TITLE

Clinical outcome following lung transplantation in patients with cystic fibrosis colonised with Burkholderia cepacia complex: results from two French centres

AUTHOR(S)
Boussaud, V.; Guillemain, R.; Grenet, D.; Coley, N.; Souilamas, R.; Bonnette, P.; Stern, M.
PUB. DATE
August 2008
SOURCE
Thorax;Aug2008, Vol. 63 Issue 8, p732
SOURCE TYPE
Academic Journal
DOC. TYPE
Article
ABSTRACT
Background: Infection with Burkholderia cepacia complex (BCC) is a life threatening complication of cystic fibrosis (CF), often seen as a contraindication for lung transplantation. Methods: A long term retrospective study was conducted of all patients with CF undergoing lung transplants from January 1990 to October 2006 in two French centres allowing transplantation in patients colonised with BCC. Results: 22 of the 247 lung transplant patients with CF were infected with BCC (B cenocepacia genomovar Ill (n = 8), B multivorans genomovar II (n = 11), B vietnamiensis genomovar V (n = 2) and B stab//is genomovar IV (n = 1)). BCC colonisation was not associated with any significant excess mortality (HR 1.5, 95% Cl 0.7 to 3.2; p = 0.58). However, early mortality rates tended to be higher in the BCC group than in the non-BCC group (3 month survival: 85% vs 95%, respectively; log rank p = 0.05). Univariate analysis showed that the risk of death was significantly higher for the eight patients infected with B cenocepacia than for the other 14 colonised patients (HR 3.2, 95% Cl 1.1 to 5.9; p = 0.04). None of the other risk factors tested—primary graft failure, late extubation, septicaemia—had a significant effect. The 5 year cumulative incidence rate of bronchiolitis obliterans syndrome was not significantly higher in the BCC group than in the non-BCC group (38% vs 24%, respectively; p = 0.35). Conclusion: Our results suggest that BCC infection with a non-genomovar Ill organism may not be associated with excess mortality after lung transplantation in patients with CF and should not be seen as sufficient reason to exclude lung transplantation. However, colonisation with B cenocepacia remains potentially detrimental.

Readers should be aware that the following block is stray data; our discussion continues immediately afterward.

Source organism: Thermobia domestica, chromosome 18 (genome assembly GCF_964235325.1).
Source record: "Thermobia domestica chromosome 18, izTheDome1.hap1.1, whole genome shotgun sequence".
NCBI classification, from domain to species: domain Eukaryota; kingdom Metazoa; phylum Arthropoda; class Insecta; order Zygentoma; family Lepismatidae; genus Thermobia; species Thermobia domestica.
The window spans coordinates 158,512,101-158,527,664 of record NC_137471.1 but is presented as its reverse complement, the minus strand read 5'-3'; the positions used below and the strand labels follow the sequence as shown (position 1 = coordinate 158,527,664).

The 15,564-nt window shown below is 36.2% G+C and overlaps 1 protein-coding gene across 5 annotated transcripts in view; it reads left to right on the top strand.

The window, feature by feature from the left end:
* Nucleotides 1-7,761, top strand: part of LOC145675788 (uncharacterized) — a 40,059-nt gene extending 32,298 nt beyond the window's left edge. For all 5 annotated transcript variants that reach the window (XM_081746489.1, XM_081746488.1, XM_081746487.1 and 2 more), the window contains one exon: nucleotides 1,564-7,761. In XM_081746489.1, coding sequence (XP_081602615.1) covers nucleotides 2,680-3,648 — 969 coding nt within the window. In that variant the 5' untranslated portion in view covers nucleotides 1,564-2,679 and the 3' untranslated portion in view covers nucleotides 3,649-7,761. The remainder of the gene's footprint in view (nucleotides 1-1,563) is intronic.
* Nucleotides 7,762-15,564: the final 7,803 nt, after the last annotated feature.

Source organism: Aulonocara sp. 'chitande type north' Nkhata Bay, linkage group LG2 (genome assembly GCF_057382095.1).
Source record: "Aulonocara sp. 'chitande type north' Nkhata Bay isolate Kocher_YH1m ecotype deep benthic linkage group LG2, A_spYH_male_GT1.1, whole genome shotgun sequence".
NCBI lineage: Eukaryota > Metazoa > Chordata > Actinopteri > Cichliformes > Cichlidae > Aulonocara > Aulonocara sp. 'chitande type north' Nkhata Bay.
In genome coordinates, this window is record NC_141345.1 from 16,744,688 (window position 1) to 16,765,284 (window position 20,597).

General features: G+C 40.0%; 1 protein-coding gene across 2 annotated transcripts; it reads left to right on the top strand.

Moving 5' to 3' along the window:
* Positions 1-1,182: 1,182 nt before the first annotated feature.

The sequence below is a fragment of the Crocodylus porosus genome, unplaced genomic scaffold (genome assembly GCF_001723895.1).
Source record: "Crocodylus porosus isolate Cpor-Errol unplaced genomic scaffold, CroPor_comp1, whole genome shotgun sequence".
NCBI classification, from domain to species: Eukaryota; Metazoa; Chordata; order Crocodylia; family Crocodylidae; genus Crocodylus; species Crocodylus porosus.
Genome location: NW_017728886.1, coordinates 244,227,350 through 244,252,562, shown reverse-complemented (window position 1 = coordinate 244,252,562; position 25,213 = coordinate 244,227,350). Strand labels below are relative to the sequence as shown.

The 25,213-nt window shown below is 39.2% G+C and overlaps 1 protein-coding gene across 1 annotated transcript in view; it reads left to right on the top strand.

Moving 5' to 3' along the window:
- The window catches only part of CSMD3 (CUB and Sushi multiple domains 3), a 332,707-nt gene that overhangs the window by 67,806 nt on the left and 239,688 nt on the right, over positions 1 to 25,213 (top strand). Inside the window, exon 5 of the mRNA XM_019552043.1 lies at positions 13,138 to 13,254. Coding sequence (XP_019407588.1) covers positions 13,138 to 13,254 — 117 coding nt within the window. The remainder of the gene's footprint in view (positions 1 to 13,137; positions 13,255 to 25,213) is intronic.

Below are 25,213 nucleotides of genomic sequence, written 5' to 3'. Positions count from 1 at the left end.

ACCESSION #
34153266

 

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